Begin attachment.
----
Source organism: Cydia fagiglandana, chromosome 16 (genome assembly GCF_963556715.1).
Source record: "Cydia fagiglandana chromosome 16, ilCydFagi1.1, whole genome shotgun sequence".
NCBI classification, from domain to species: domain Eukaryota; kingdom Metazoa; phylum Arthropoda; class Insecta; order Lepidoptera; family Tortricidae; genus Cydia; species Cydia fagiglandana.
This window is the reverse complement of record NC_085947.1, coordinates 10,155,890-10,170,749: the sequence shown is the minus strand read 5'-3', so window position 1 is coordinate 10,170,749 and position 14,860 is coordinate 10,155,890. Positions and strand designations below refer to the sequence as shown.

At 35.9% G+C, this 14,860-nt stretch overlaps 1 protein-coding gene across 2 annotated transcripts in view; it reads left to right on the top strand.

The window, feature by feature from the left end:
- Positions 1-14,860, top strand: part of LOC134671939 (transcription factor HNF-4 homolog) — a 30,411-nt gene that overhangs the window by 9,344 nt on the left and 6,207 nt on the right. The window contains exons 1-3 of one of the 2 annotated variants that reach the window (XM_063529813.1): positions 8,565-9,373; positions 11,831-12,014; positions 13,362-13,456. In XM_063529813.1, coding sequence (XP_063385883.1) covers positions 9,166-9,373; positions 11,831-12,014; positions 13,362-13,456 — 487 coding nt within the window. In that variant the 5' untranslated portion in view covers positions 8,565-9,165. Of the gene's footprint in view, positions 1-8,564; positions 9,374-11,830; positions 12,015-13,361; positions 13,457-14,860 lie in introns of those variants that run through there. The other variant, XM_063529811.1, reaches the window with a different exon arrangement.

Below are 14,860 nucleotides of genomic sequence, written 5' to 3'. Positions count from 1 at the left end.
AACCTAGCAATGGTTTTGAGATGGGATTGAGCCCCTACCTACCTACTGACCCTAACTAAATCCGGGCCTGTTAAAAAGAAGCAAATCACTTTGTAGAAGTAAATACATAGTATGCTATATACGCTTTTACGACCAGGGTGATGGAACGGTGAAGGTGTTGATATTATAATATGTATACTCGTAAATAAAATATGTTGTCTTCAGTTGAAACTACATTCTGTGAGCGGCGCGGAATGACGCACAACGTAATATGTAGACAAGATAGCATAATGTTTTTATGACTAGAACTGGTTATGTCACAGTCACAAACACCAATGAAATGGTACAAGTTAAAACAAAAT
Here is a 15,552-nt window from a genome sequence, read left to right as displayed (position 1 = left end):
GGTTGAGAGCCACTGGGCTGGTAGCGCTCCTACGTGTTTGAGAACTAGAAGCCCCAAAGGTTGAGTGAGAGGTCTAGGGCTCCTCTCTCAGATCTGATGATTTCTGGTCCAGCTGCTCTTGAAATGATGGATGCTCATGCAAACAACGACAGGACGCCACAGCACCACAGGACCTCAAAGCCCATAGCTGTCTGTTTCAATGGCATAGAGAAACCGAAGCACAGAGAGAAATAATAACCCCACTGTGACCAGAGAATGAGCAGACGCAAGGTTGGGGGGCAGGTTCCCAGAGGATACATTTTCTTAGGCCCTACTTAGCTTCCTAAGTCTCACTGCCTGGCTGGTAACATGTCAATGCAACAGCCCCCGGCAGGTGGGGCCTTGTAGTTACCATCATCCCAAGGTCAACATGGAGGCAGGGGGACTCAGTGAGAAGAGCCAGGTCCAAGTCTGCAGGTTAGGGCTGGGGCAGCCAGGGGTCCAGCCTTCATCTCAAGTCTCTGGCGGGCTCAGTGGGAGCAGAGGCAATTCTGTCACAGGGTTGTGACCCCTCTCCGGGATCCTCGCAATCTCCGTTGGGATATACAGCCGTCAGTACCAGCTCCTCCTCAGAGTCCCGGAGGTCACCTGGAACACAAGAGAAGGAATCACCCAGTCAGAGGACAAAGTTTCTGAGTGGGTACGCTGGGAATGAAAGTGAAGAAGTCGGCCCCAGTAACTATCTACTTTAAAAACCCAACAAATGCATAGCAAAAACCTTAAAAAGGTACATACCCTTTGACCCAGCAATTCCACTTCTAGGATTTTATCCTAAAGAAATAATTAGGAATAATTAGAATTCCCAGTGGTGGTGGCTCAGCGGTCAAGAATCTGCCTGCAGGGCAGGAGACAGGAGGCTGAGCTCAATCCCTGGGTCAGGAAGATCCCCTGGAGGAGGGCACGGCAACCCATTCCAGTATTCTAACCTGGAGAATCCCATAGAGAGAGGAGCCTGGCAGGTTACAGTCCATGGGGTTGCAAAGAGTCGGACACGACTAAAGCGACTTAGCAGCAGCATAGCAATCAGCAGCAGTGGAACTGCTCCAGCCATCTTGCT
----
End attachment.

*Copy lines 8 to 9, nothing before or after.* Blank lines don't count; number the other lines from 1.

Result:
Below are 14,860 nucleotides of genomic sequence, written 5' to 3'. Positions count from 1 at the left end.
AACCTAGCAATGGTTTTGAGATGGGATTGAGCCCCTACCTACCTACTGACCCTAACTAAATCCGGGCCTGTTAAAAAGAAGCAAATCACTTTGTAGAAGTAAATACATAGTATGCTATATACGCTTTTACGACCAGGGTGATGGAACGGTGAAGGTGTTGATATTATAATATGTATACTCGTAAATAAAATATGTTGTCTTCAGTTGAAACTACATTCTGTGAGCGGCGCGGAATGACGCACAACGTAATATGTAGACAAGATAGCATAATGTTTTTATGACTAGAACTGGTTATGTCACAGTCACAAACACCAATGAAATGGTACAAGTTAAAACAAAAT